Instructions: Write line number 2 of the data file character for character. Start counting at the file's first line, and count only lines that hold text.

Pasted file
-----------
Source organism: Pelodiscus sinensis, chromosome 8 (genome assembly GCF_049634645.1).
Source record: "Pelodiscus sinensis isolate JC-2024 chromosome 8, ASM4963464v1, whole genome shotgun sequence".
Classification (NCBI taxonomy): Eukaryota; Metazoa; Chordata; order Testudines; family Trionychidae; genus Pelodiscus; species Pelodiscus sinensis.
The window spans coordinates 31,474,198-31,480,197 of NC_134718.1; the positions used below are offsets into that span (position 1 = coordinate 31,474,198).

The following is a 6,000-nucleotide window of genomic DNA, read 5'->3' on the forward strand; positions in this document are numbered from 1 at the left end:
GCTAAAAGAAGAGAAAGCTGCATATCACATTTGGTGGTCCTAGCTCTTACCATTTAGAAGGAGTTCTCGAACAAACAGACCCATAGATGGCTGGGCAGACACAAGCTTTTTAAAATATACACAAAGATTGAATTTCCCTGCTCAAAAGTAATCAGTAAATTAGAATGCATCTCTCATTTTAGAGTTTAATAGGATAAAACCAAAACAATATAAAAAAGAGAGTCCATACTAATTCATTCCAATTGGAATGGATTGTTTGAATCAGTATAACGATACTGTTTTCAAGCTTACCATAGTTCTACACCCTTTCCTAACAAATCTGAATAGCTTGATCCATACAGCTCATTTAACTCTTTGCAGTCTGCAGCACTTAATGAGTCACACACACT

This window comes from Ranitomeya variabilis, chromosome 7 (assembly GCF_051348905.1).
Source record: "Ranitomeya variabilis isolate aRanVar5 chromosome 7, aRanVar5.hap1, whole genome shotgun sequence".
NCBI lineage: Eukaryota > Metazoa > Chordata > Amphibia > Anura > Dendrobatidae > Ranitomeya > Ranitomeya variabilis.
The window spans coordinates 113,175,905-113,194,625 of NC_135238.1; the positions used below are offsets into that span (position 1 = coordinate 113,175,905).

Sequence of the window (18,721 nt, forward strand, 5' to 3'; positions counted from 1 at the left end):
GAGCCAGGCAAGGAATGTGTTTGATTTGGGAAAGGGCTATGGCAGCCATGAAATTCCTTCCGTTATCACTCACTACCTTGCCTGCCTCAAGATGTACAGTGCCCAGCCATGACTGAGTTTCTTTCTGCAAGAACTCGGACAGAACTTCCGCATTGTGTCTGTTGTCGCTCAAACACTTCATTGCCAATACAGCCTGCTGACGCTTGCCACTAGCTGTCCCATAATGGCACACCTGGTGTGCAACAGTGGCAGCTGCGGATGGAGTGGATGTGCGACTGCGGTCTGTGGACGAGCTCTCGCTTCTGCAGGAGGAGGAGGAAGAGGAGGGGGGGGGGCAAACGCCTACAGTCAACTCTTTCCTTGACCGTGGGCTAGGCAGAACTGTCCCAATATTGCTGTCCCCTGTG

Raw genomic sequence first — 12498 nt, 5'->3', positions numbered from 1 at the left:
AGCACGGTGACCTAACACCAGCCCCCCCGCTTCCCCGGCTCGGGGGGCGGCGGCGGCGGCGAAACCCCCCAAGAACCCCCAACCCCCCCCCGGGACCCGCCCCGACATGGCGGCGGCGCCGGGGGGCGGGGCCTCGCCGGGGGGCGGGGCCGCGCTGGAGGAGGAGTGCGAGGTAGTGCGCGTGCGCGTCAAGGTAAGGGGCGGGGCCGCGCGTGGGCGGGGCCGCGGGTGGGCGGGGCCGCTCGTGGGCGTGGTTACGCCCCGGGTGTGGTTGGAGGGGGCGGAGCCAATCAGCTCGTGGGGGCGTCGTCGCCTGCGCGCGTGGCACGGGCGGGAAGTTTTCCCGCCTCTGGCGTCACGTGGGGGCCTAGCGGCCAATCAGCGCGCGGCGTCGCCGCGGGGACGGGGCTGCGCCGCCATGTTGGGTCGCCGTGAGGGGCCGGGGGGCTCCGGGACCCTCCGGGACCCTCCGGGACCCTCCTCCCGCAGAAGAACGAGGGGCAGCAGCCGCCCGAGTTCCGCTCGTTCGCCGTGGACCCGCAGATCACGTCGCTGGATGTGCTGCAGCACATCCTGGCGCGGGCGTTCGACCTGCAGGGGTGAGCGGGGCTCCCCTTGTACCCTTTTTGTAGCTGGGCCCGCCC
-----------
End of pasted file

Source record: "Pelodiscus sinensis isolate JC-2024 chromosome 8, ASM4963464v1, whole genome shotgun sequence".